The Burden of the Beast. Countering conspiracies and misinformation within Indigenous communities in Australia
Bronwyn Fredericks, Abraham Bradfield, Sue McAvoy, James Ward, Shea Spierings, Troy Combo, and Agnes Toth-Peter.
M/C Journal 25 (1) 2022. DOI: https://doi.org/10.5204/mcj.2862
Throughout the COVID-19 pandemic, and its fluctuating waves of infections and the emergence of new variants, Indigenous populations in Australia and worldwide have remained at high risk. Indigenous populations are all too familiar with the deadly consequences of introduced disease. Outbreaks such as the H1N1 influenza epidemic in 2009 disproportionately impacted Aboriginal and Torres Strait Islander peoples (Komesaroff et al.; Eades et al.), while past epidemics introduced by colonisers have decimated, and in some cases eradicated entire language groups (Fredericks, Holcombe, and Bradfield).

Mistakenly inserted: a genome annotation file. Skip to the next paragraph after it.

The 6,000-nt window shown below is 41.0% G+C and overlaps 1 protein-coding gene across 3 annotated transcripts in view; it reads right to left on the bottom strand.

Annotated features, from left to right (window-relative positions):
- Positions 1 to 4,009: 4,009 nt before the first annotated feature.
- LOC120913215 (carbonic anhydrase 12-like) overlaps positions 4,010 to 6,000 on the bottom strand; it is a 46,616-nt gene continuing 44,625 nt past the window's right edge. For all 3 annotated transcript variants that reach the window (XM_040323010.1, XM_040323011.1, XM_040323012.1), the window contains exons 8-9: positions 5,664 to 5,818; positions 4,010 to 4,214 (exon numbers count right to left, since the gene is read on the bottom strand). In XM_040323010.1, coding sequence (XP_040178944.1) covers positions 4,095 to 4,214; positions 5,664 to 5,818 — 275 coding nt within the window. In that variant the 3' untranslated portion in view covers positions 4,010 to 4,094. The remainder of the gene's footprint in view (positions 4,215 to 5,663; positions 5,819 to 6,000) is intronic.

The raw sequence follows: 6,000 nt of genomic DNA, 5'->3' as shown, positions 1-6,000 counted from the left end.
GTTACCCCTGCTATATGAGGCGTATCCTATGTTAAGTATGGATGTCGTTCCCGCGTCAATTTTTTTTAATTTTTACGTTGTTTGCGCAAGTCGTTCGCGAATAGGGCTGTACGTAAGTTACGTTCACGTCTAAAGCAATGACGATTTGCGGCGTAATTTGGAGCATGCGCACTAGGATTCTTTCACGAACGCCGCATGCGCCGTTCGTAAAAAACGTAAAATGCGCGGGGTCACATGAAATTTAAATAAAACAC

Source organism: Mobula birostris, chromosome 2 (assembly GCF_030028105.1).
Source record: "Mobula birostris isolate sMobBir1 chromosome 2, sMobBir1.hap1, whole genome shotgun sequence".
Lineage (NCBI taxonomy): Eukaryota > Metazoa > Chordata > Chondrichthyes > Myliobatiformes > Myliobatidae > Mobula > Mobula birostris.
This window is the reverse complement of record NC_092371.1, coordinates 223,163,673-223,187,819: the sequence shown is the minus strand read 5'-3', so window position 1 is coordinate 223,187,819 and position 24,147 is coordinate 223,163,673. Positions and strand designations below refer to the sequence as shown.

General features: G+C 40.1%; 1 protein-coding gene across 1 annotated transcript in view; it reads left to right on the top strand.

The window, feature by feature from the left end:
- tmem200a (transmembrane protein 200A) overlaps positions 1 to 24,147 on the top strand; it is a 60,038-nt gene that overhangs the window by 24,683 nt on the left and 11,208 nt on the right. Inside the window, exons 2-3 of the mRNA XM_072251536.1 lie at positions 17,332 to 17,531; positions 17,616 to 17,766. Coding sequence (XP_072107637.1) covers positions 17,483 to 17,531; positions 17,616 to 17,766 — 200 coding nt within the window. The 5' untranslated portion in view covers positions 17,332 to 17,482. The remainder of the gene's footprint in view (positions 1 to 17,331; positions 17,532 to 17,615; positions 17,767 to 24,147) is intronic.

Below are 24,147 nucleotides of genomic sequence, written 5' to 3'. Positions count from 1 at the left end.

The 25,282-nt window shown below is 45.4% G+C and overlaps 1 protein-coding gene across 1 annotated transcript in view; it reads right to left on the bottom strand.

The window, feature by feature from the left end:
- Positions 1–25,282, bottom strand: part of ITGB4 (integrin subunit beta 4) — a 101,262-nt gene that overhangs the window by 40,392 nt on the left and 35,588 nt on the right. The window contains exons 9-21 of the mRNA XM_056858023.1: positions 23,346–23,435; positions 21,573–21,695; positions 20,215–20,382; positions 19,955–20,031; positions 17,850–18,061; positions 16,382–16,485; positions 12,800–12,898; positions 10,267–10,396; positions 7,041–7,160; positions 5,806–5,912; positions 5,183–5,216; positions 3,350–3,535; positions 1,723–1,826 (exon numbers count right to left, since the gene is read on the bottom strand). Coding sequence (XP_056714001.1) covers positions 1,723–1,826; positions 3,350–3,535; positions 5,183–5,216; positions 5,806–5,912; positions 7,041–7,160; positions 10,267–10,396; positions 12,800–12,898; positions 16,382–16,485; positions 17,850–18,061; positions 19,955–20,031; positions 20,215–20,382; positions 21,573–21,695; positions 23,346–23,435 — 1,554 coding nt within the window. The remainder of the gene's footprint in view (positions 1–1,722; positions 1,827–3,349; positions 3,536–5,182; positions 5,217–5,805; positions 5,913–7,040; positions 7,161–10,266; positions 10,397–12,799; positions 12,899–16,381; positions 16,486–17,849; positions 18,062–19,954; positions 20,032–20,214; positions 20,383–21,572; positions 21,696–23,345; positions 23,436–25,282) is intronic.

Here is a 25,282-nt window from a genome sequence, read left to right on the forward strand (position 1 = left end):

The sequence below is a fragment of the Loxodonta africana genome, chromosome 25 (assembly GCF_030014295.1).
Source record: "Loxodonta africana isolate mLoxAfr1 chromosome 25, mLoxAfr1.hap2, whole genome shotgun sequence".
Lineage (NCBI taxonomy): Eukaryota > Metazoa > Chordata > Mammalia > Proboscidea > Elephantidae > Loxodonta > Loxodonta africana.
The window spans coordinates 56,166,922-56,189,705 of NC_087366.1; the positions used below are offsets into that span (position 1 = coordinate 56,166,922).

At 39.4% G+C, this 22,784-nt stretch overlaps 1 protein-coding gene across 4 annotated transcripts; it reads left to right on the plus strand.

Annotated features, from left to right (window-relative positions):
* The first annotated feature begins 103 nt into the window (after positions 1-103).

As COVID-19 spreads, and highly contagious variants such as Omicron emerge, preventative measures and vaccinations have never been so important. Vaccination rates in some Indigenous communities, however, remain stubbornly low, with hesitancy coinciding with the spread of misinformation and amplification of conspiracy theories. In some cases, conspiracies have infiltrated Indigenous communities, playing on anxieties derived in part from the impact of colonisation, as well as past and present trauma. The scale of misinformation relating to COVID-19, particularly online, has become a worldwide problem with the World Health Organization terming it an “infodemic” (World Health Organization) and others a “misinfodemic” (Pickles et al.).
In this article, we discuss how conspiracies have impacted vaccination rates in some Indigenous communities in Australia. We acknowledge that vaccine hesitancy is not universal amongst all Aboriginal and Torres Strait Islander peoples and that differing responses to public health messaging are informed by diverse socio-historic factors. The most effective strategies towards curbing the spread of misinformation, and hopefully disease, however, arise from community-led and driven initiatives that are informed by evidence-based messaging that empowers Indigenous agency and choice.
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